A study, by the development charity Progressio, has found that industrial production of asparagus in Peru’s Ica valley is depleting the area’s water resources so fast that smaller farmers and local families are finding wells running dry. Water to the main city in the valley is also under threat, it says. It warns that the export of the luxury vegetable, much of it to British supermarkets, is unsustainable in its current form.
The Ica Valley is a desert area in the Andes and one of the driest places on earth. The asparagus beds developed in the last decade require constant irrigation, with the result that the local water table has plummeted since 2002 when extraction overtook replenishment. In some places it has fallen by eight metres each year, one of the fastest rates of aquifer depletion in the world.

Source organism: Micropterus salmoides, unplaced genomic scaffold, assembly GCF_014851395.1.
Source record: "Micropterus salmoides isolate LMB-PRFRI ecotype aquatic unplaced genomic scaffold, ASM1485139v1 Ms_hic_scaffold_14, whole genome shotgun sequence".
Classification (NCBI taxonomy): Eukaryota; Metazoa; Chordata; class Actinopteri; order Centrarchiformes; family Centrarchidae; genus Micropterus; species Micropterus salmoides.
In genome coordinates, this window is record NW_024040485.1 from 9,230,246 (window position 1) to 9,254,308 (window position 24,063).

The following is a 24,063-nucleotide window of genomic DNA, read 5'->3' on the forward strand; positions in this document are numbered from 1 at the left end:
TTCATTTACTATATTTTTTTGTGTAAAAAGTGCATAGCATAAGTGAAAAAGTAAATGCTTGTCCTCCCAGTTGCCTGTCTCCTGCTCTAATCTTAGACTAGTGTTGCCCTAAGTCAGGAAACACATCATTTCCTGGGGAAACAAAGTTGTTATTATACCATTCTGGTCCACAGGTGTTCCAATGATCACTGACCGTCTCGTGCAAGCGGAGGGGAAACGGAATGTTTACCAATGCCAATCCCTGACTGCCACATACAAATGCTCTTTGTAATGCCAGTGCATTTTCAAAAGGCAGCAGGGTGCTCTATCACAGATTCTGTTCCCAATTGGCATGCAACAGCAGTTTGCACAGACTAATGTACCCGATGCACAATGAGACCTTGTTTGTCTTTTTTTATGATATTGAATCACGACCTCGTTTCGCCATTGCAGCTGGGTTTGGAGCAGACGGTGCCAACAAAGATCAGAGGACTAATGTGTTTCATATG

Peru earns more than US$ 450 million a year from the trade that has created around 10,000 new jobs in a very poor area. Around 95% of Peru’s asparagus production comes from the Ica valley. The expansion of the asparagus production was made possible thanks to multimillion dollar investments by the World Bank from the late 1990s on. Nevertheless the trade has provoked conflict. When a World Bank executive went to investigate complaints about the water shortages in April 2010 he was shot at.
Progressio is not calling for an end to the asparagus export business, but is asking supermarkets and investors to take responsibility for finding a more balanced solution.
Read the full report by Progressio:
Hepworth, N.D. … [et al/] (2010). Drop by drop : understanding the impacts of the UK’s water footprint through a case study of Peruvian asparagus. London, UK, Progressio ; Lima, Peru, Centro Peruano de Estudios Sociales (CEPES) ; London, UK, Water Witness. ISBN 978-1-85287-335-6. Download [PDF file]
Read also the press release by Progressio, 15 Sep 2010
Source: Felicity Lawrence, Guardian, 15 Sep 2010